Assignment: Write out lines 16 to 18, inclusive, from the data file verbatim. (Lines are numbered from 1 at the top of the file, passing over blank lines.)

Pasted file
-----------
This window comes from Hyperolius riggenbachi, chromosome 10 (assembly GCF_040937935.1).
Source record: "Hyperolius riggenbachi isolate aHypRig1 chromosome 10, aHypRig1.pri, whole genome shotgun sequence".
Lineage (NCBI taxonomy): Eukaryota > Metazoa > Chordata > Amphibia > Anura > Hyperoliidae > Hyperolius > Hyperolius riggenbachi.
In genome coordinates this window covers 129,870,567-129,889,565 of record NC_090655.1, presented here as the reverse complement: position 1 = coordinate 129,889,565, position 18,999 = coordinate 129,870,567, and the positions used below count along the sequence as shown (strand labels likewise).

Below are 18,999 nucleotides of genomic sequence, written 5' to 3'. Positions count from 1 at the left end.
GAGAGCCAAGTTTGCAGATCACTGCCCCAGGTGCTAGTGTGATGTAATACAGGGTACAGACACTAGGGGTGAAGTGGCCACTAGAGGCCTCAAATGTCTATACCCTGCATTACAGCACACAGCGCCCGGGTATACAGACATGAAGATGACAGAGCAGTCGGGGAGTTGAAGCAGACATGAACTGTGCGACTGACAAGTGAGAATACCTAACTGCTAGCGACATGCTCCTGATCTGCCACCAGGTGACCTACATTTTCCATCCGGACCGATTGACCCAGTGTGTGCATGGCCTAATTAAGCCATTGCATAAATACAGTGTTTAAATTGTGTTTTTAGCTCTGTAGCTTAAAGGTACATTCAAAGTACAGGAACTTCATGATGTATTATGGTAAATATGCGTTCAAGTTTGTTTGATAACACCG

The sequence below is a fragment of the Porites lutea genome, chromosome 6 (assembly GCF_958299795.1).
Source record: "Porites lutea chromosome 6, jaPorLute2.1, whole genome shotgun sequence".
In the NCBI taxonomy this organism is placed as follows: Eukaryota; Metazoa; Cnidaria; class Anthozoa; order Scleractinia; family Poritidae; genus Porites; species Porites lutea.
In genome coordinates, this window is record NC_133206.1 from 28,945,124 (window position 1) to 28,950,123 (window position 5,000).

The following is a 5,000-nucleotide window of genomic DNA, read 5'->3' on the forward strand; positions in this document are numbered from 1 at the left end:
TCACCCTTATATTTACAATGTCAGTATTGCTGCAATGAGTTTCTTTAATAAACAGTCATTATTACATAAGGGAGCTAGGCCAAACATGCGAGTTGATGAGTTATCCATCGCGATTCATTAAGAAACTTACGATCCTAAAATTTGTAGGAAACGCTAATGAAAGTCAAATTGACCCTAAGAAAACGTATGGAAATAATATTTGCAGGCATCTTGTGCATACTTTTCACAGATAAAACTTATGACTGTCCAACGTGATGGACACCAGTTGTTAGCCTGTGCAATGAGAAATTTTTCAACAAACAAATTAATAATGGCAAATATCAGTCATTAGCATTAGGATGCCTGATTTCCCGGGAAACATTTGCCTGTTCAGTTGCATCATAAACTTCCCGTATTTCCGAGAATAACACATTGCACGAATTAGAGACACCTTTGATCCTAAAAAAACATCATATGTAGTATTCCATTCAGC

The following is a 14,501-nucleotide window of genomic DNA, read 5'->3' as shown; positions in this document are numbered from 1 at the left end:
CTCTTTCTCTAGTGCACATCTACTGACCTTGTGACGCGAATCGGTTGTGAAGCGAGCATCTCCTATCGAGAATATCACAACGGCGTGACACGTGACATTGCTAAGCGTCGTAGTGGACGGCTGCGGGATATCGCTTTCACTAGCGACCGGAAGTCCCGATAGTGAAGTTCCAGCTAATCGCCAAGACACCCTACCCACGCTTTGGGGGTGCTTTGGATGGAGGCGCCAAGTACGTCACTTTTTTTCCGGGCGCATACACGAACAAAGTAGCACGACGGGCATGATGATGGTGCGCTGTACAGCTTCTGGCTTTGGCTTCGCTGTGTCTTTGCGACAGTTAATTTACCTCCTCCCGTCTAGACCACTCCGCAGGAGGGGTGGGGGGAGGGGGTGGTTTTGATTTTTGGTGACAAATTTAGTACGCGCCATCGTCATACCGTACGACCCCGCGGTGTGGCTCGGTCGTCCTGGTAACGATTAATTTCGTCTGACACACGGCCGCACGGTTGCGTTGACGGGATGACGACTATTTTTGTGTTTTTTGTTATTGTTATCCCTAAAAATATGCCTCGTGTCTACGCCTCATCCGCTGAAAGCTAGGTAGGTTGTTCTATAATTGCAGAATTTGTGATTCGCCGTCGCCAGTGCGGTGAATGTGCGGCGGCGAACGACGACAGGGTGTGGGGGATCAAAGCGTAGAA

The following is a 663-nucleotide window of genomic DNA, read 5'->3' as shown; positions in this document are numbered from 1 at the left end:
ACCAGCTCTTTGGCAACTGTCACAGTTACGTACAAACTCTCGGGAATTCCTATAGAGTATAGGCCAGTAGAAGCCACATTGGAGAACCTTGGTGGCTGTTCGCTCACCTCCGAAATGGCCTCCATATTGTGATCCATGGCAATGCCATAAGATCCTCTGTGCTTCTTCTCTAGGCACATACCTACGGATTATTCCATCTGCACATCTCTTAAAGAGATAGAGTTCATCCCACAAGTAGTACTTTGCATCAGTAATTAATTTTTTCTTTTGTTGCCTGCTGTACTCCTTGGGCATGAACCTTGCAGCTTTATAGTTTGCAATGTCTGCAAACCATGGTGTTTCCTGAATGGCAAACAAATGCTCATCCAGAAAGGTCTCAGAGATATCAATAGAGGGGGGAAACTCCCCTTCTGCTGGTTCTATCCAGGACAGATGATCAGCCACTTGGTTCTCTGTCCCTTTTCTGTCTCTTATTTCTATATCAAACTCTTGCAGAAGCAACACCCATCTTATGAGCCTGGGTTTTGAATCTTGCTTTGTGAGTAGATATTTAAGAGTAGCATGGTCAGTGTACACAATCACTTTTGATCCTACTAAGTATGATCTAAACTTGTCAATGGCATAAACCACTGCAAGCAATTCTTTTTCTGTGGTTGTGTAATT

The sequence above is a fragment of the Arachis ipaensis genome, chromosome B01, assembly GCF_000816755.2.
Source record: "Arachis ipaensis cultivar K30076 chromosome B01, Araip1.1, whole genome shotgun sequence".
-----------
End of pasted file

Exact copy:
ACCAGCTCTTTGGCAACTGTCACAGTTACGTACAAACTCTCGGGAATTCCTATAGAGTATAGGCCAGTAGAAGCCACATTGGAGAACCTTGGTGGCTGTTCGCTCACCTCCGAAATGGCCTCCATATTGTGATCCATGGCAATGCCATAAGATCCTCTGTGCTTCTTCTCTAGGCACATACCTACGGATTATTCCATCTGCACATCTCTTAAAGAGATAGAGTTCATCCCACAAGTAGTACTTTGCATCAGTAATTAATTTTTTCTTTTGTTGCCTGCTGTACTCCTTGGGCATGAACCTTGCAGCTTTATAGTTTGCAATGTCTGCAAACCATGGTGTTTCCTGAATGGCAAACAAATGCTCATCCAGAAAGGTCTCAGAGATATCAATAGAGGGGGGAAACTCCCCTTCTGCTGGTTCTATCCAGGACAGATGATCAGCCACTTGGTTCTCTGTCCCTTTTCTGTCTCTTATTTCTATATCAAACTCTTGCAGAAGCAACACCCATCTTATGAGCCTGGGTTTTGAATCTTGCTTTGTGAGTAGATATTTAAGAGTAGCATGGTCAGTGTACACAATCACTTTTGATCCTACTAAGTATGATCTAAACTTGTCAATGGCATAAACCACTGCAAGCAATTCTTTTTCTGTGGTTGTGTAATT

The sequence above is a fragment of the Arachis ipaensis genome, chromosome B01, assembly GCF_000816755.2.
Source record: "Arachis ipaensis cultivar K30076 chromosome B01, Araip1.1, whole genome shotgun sequence".